Matt Wilkinson
19 recipes
Published by
Hardie Grant Books
Jacqui Melville

For me, more than any other season, autumn is broken into two halves: early and late.

Early autumn is taking advantage of the last of the summer bounty. There is the last of the tomatoes, zucchini and corn coming through in the garden. It is all about getting the most out of the days, while it is still light in the afternoons, before the chill of winter descends, before the days get shorter, and the sunlight diminishes.

Autumn mornings are amazing – crisp, clean and cold – and the nights are clear and full of stars. I love to get out and forage and fish, before it gets too cold. This is the season of mushrooms, and mushrooming. Of earthy scents and flavours. There are endless goodies that we can now get all year round which used to be ‘seasonal’, but if you really want to enjoy produce at its peak, indulge yourself by going to your local farmer’s market in autumn and getting a selection of wild mushrooms from around your area. Cook them down in a pan with a bit of butter, seasoning and some soft herbs… what a start to the day on toast!

In Victoria, autumn is the best time to eat pears and apples, and it is also the season for hunting and eating game. Game is considered to be any animal that is hunted for food, and not normally domesticated. In Australia, this can include deer, duck, rabbit… and even crocodile, emu and kangaroo! In Ol’ Blighty it also includes more traditional birds such as grouse, pheasant, quail and partridge. (In my head, I just got this image of Bugs Bunny and Daffy Duck arguing over whether it is ‘duck season’ or ‘wabbit season’ and Elmer Fudd trying to shoot them both!)

Late autumn brings with it a certain moodiness. The nights become longer, and the cold settles in. There is such rich colour all around – all the gorgeous, varied shades of different yellows, reds and oranges when the leaves turn on the trees, before they fall to the ground. Which is why, of course, Americans refer to this season as ‘fall’. Interestingly, autumn was called ‘fall’ in England too, and the pilgrims took this word with them to the New World. The word fell out of favour and use in Britain, but remained in America.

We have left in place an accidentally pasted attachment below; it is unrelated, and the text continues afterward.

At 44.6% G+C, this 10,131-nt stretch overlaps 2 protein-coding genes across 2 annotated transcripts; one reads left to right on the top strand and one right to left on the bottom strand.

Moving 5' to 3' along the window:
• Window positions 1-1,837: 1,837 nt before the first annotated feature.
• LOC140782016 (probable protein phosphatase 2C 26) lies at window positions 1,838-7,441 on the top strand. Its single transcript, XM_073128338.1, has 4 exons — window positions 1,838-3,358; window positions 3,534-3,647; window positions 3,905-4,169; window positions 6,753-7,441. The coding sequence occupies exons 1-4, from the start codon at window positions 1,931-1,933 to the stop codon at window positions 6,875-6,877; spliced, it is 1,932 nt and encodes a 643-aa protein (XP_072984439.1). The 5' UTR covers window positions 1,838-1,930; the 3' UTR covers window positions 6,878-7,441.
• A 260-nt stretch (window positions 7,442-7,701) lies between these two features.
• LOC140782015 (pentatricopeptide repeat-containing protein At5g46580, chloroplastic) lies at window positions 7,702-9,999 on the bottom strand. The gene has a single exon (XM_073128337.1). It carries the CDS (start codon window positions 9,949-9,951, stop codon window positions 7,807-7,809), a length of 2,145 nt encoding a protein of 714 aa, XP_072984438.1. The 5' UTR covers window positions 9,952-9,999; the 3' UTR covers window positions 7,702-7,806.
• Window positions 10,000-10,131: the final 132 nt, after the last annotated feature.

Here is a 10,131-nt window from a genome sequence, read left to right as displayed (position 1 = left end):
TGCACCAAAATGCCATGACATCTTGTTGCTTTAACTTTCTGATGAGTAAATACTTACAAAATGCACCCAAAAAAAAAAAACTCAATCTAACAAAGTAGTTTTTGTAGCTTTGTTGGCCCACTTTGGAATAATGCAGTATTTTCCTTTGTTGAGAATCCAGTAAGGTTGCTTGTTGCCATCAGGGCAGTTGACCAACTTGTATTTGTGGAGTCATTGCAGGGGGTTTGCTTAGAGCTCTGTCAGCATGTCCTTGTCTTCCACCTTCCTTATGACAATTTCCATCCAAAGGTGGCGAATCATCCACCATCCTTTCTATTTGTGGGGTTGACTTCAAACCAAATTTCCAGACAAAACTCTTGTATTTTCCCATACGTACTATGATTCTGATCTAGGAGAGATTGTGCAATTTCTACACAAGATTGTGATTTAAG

Autumn was traditionally the season for preserving meats, to take full advantage of winter’s drop in temperature, ensuring the meat wouldn’t spoil when hung out. I have such fond memories of being invited by my friends, Jo and Arnie Pizzini, to their home in the glorious King Valley in north-east Victoria, to help with their annual salami and sausage making. I love that in this age we live in – in which everything is so readily available – there are communities who still delight in the custom and art of making and enjoying their own cured meats. It is a tradition that goes back centuries in so many cultures around the world, and I hope that it will continue for centuries to come. It is such a wonderful way to engage people in the food that they are consuming, and also a way of communing with nature and the seasons.

Autumn is the time to conserve as much of summer’s bounty as we can – including olives and grapes. Autumn is the season of wine-making and oil production. There are regions of Italy, such as Umbria for example, which are renowned for their autumn oil and winemaking, practices that have been going on in nearly the same fashion (give or take some modern technology) for millennia. The Roman Empire was built on the skills of the Italian vintners and olive farmers being able to make the most of the year’s harvest in autumn, and preserving it in earthenware pots called amphora that could be transported to the far reaches of the Empire, to feed and ‘water’ the troops. Archaeological sites all around the United Kingdom are littered with their remnants.

We forget today, in the golden age of the supermarket, that once upon a time, and not too many centuries ago either, this was life and death stuff. Autumn was the harvest period (prior to the fifteenth century, the season was actually called ‘harvest’), and food needed to be preserved and stored properly so that there was enough to sustain farmers and their families or communities throughout the long winter period.

In the northern hemisphere, particularly America, autumn is associated with the holidays of Halloween, and particularly Thanksgiving – where the pilgrims gave thanks for the fact that the Native Americans shared their autumn harvest, saving the Founding Fathers from starving to death after their own crops failed.